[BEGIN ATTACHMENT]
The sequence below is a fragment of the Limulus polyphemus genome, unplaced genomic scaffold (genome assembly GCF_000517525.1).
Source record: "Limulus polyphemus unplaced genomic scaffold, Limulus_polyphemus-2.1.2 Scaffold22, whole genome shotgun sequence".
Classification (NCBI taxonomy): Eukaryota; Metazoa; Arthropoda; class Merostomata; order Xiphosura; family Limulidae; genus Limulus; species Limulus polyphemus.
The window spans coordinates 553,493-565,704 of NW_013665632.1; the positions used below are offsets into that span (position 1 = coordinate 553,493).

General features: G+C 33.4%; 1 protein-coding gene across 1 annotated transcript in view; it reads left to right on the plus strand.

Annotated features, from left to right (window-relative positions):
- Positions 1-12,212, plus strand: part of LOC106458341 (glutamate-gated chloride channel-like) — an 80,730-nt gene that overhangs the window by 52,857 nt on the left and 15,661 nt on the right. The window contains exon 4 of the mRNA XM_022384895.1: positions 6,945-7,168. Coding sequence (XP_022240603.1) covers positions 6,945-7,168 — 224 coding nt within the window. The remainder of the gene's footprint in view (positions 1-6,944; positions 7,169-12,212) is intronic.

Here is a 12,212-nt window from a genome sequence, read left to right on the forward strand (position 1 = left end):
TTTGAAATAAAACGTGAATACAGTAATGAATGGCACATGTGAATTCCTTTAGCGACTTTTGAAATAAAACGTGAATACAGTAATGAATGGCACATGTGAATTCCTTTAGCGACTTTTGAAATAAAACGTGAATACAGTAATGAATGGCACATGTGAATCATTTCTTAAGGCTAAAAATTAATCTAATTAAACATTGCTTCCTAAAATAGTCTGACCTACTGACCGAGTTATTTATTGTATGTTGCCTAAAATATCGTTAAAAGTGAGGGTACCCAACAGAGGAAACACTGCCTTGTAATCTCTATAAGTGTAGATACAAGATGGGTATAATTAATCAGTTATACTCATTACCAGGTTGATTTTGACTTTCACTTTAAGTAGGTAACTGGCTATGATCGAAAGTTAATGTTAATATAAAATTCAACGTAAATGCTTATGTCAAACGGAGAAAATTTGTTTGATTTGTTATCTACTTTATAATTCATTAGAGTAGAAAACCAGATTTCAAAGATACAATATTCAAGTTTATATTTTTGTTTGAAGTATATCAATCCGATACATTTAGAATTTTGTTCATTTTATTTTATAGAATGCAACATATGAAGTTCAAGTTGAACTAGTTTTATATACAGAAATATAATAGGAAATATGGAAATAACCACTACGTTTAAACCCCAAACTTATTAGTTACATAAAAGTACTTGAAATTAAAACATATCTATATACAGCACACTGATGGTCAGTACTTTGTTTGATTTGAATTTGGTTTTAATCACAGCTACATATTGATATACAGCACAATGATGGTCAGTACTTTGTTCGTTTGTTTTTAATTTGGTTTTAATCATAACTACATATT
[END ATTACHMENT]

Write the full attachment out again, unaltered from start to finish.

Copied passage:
The sequence below is a fragment of the Limulus polyphemus genome, unplaced genomic scaffold (genome assembly GCF_000517525.1).
Source record: "Limulus polyphemus unplaced genomic scaffold, Limulus_polyphemus-2.1.2 Scaffold22, whole genome shotgun sequence".
Classification (NCBI taxonomy): Eukaryota; Metazoa; Arthropoda; class Merostomata; order Xiphosura; family Limulidae; genus Limulus; species Limulus polyphemus.
The window spans coordinates 553,493-565,704 of NW_013665632.1; the positions used below are offsets into that span (position 1 = coordinate 553,493).

General features: G+C 33.4%; 1 protein-coding gene across 1 annotated transcript in view; it reads left to right on the plus strand.

Annotated features, from left to right (window-relative positions):
- Positions 1-12,212, plus strand: part of LOC106458341 (glutamate-gated chloride channel-like) — an 80,730-nt gene that overhangs the window by 52,857 nt on the left and 15,661 nt on the right. The window contains exon 4 of the mRNA XM_022384895.1: positions 6,945-7,168. Coding sequence (XP_022240603.1) covers positions 6,945-7,168 — 224 coding nt within the window. The remainder of the gene's footprint in view (positions 1-6,944; positions 7,169-12,212) is intronic.

Here is a 12,212-nt window from a genome sequence, read left to right on the forward strand (position 1 = left end):
TTTGAAATAAAACGTGAATACAGTAATGAATGGCACATGTGAATTCCTTTAGCGACTTTTGAAATAAAACGTGAATACAGTAATGAATGGCACATGTGAATTCCTTTAGCGACTTTTGAAATAAAACGTGAATACAGTAATGAATGGCACATGTGAATCATTTCTTAAGGCTAAAAATTAATCTAATTAAACATTGCTTCCTAAAATAGTCTGACCTACTGACCGAGTTATTTATTGTATGTTGCCTAAAATATCGTTAAAAGTGAGGGTACCCAACAGAGGAAACACTGCCTTGTAATCTCTATAAGTGTAGATACAAGATGGGTATAATTAATCAGTTATACTCATTACCAGGTTGATTTTGACTTTCACTTTAAGTAGGTAACTGGCTATGATCGAAAGTTAATGTTAATATAAAATTCAACGTAAATGCTTATGTCAAACGGAGAAAATTTGTTTGATTTGTTATCTACTTTATAATTCATTAGAGTAGAAAACCAGATTTCAAAGATACAATATTCAAGTTTATATTTTTGTTTGAAGTATATCAATCCGATACATTTAGAATTTTGTTCATTTTATTTTATAGAATGCAACATATGAAGTTCAAGTTGAACTAGTTTTATATACAGAAATATAATAGGAAATATGGAAATAACCACTACGTTTAAACCCCAAACTTATTAGTTACATAAAAGTACTTGAAATTAAAACATATCTATATACAGCACACTGATGGTCAGTACTTTGTTTGATTTGAATTTGGTTTTAATCACAGCTACATATTGATATACAGCACAATGATGGTCAGTACTTTGTTCGTTTGTTTTTAATTTGGTTTTAATCATAACTACATATT